CONCLUSIONS: The electrical injury in sciatic nerves results in reduction of the BKCa channels expression in rat’s DRG of corresponding spinal segments, which plays a role in the pathological process of sensory conduction dysfunction.

PMID: 27321491 [PubMed – indexed for MEDLINE]

Acute and chronic injuries among senior international rowers: a cross-sectional study.

By London Spine
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Acute and chronic injuries among senior international rowers: a cross-sectional study.

Int Orthop. 2015 Jan 22;

Authors: Smoljanovic T, Bohacek I, Hannafin JA, Terborg O, Hren D, Pecina M, Bojanic I

Abstract
PURPOSE: The aim of the study was to define the types of musculoskeletal injuries present in senior international rowers. According to the literature, no such study has been performed in this group.
METHODS: Injury data were obtained from a total of 634 rowers (33 % female, 67 % male) who completed a 12-month retrospective questionnaire on injury incidence while participating in the Senior World Rowing Championships in Munich, Germany, in 2007.
RESULTS: The mean injury rate per one year was 0.92 injuries per rower (1.75 injuries per 1,000 training sessions per rower). The vast majority of self-reported injuries were chronic injuries (acute vs chronic ratio was 1:2.63), and the majority of reported injuries did not result in loss of time from training or competition. Of all acute injuries, 58.1 % were sustained during rowing-specific training, with 20.6 % injuries sustained in the gym and 21.3 % during cross-training. The most common site of injury was the low back followed by the knee and the chest/thoracic spine. Senior open weight rowers who sustained chronic injuries achieved significantly better final ranking at the 2007 Senior World Rowing Championships compared to the same group of rowers who did not sustain any injury.
CONCLUSION: Senior international rowers participating in World Rowing Championships sustained predominantly chronic (overuse) injuries during the rowing season studied. Those were mainly low severity injuries, with the low back being the most frequently injured site. This study may will help in prevention and early diagnosis of eventual injuries in top-level rowers.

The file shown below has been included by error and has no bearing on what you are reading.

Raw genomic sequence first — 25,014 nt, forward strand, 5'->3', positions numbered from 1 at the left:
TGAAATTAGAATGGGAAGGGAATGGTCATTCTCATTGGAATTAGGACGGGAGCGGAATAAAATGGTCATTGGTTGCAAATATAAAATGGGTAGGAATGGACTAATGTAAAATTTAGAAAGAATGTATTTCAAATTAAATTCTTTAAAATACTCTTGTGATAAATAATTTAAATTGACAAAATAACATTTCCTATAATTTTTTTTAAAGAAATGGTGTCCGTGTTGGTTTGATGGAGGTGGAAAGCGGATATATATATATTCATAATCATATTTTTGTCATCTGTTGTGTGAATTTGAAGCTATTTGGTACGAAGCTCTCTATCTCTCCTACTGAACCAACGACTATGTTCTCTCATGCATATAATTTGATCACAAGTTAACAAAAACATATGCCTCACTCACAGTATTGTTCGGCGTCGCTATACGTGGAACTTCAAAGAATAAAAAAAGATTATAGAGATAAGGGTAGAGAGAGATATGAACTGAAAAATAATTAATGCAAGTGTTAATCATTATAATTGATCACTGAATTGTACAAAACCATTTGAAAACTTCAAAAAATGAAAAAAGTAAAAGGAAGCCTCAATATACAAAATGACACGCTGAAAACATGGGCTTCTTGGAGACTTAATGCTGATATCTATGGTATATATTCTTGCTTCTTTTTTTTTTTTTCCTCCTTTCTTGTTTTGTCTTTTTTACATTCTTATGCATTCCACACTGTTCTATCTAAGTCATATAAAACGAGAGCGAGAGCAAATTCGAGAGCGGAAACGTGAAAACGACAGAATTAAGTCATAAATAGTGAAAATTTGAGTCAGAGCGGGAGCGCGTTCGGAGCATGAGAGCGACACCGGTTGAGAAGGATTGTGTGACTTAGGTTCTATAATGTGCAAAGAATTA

PMID: 25603972 [PubMed – as supplied by publisher]

[Comparison of anterior lumbar fusion rates after circumferential fusion using beta-tricalcium phosphate (Cerasorb) versus autologous iliac crest spongiosa]

By London Spine

AIM: The aim of this prospective clinical trial was to analyse the ventral fusion rate following circumferential fusion for degenerative spine disease using a radiolucent carbon fibre cage (Brantigan, Fa. DePuy-Acromed) loaded with either autogeneous bone graft (iliac crest) or with the tricalcium phosphate Cerasorb with PRP (Curasan AG, Kleinostheim, Deutschland). METHODS: In 26 patients…

The epidemiology of Schmorl’s nodes and their correlation to radiographic degeneration in 4,151 subjects.

By London Spine
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The epidemiology of Schmorl’s nodes and their correlation to radiographic degeneration in 4,151 subjects.

Eur Spine J. 2013 Mar 16;

Authors: Sonne-Holm S, Jacobsen S, Rovsing H, Monrad H

Abstract
PURPOSE: Schmorl’s nodes (SNs) are commonly seen in vertebral imaging of the normal adult population referred for different reasons and are duly noted by the radiologist. However, little is known about their etiology: either SNs are perceived as largely inert developmental or congenital herniations of disc tissue into weak areas of the vertebral end-plates, or they are perceived as a common pathological pathway of different adverse and general factors such as malignancy, trauma, infection, osteoporosis, Paget’s disease and so forth. A commonly accepted morphological definition of what precisely constitute SNs does not exist, and consequently prevalences vary wildly in the literature. In the present study of 4,151 standardized lateral radiographs of the lumbar spine in an adult, Caucasian population between 22 and 93 years (median age 63 years, M 1,533, W 2,618). METHODS: We investigated prevalence, distribution and epidemiologic relationships of SNs. RESULTS: SNs occur primarily in the upper part of the lumbar spine, and usually there are multiple lesions in the same individual. We could not establish any significant correlation between SNs and gender, age, BMI, height, weight or occupational exposure for heavy lifting. The overall prevalence was 3.8 %. We did not find any significant correlations between SNs and overall degeneration of the lumbar spine. CONCLUSION: We found a prevalence of SNs in the lower end of the spectrum than hitherto reported.